The golf ball-size seed pod had lodged in the leafless lilac's branches. A swift bundle of black and white feathers darted out of a nearby tree, landed in the lilac, and deftly picked seeds out of the pod. Each seed was brought back to the tree where it was quickly consumed, and the process started again.
Although it sometimes alit on the seed pod itself, the bird weighed so little that it didn't dislodge the food source. The bird adopted every imaginable stance to get at the seeds while its small black bill probed the inside of the ball for seeds. This Carolina chickadee (Poecile carolinensis) was enjoying seeds that were off-limits to most creatures.
The source of the seeds was a huge sweet gum tree. It is undoubtedly the biggest tree in our yard; a beautiful specimen. The tree rises 100 feet and leafs out into a monumental crown of bright green star-patterned leaves annually. The color display in the fall is terrific, too.
So what's not to like? The sweet gum seed balls, which number in the hundreds if not thousands annually.
It takes a tree 20 years to reach maturity, but then it becomes a prolific seed producer. The 1.5-inch diameter balls are spiky and lie nearly indestructible on the ground for months. They are painful to bare feet, lumpy under shoes, and hard as heck to rake up as they become entangled in the grass.
To the chickadee, though, that accursed spiky ball is a steady source of food until the spring buds and bugs make their appearances.
Like many, I can watch the acrobatic chickadee endlessly. The bird's habit of taking its food to a separate location to consume it means that the bird, which weighs just 0.3 ounces, is in almost constant motion when feeding. As I watched out our living room window, the bird hung upside down, ignoring the dictates of gravity, getting the seeds from underneath the ball.
In the spring, this bird will be just as agile as it clings upside down on tiny branches to get the insects clinging to the underside of leaves. Quite simply, chickadees are a lot of fun to watch.
The Carolina chickadee is a resident species in the southeastern quadrant of the United States. The northern part of its range roughly parallels the Mason Dixon line. Its close cousin, the black-capped chickadee, inhabits the regions north of that line. The two birds look almost identical and often are easiest to tell apart by geography (in New York, think black-capped; in Virginia, think Carolina), or voice. The Carolina chickadee's song and call are both higher pitched and faster than its northern cousin's.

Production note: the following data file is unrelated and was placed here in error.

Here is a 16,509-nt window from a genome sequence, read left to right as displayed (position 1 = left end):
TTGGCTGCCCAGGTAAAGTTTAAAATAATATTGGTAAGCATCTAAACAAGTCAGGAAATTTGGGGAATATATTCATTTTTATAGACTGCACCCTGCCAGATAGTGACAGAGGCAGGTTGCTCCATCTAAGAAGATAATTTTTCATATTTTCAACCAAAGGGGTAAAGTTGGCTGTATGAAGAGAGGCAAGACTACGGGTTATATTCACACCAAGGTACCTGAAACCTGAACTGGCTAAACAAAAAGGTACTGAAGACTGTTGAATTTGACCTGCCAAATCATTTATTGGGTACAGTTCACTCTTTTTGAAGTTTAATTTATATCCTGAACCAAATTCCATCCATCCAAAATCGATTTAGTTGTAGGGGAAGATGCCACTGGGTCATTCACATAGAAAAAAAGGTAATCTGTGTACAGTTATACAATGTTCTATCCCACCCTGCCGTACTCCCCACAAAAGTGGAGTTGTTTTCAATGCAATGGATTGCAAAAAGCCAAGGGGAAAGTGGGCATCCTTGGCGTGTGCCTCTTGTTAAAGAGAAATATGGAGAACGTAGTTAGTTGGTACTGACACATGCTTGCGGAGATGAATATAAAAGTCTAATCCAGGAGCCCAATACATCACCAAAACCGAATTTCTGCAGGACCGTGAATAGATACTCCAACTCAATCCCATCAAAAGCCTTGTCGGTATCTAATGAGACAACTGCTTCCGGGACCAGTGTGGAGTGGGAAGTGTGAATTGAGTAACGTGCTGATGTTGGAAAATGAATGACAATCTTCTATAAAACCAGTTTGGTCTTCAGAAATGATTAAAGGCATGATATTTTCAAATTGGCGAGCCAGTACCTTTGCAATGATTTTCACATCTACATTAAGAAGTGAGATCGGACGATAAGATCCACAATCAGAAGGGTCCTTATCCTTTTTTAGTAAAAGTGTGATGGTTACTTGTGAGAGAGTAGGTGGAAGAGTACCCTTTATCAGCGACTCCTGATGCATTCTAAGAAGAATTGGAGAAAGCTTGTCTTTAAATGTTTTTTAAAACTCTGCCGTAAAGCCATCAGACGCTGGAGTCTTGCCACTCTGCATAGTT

Chickadees have black caps and bibs as well as eyes and bills. A large, white cheek patch extends to the nape. The tail and wings are dark gray with a bit of white, while the underside is pale. The bird often has a buffy patch on its sides. The white wing markings on the Carolina chickadee are muted. Those of the black-capped are more defined, but the difference is subtle and hard to use as a field identifier. In areas where the two ranges overlap, such as southcentral Pennsylvania, the two species will occasionally hybridize. For the most part, though, the birds don't mix.
Carolinas usually pair off for several seasons. The male and female become part of a small flock of eight to 12 birds in the winter, but then set up their own nesting areas in the spring. The birds produce a single brood annually. They use tree holes as nests. Sometimes they will use an abandoned woodpecker nest. Oftentimes, they will excavate their own nest hole. The mother roosts in the nest while the father plays sentinel on a nearby branch every night.
Chickadees eat a diet of both insects and vegetation, including seeds, during the winter (sweet gum seed balls fall from December to April). During the rest of the year, when insects are abundant, chickadees switch over to a diet that heavily favors fauna over flora. Spiders and insects hiding under leaves are no match for these birds, which are adept at catching a meal from any posture.
The momentary pleasure of seeing a Carolina chickadee do its aerial dance slowly stretched into uncounted minutes of enjoyable viewing. The pint-sized chickadee was eating a nutritious meal and the sweet gum, the largest organism in our yard, was having its seeds dispersed.
I found myself benefitting, too. With every seed, the chickadee pecked away at my hardened negative attitude toward those spiky gumballs. The chickadee grew from amusing to impressive the longer I watched. It may weigh just a third of an ounce, but it was playing a big role in our corner of the ecosystem and an equally large role in my psyche.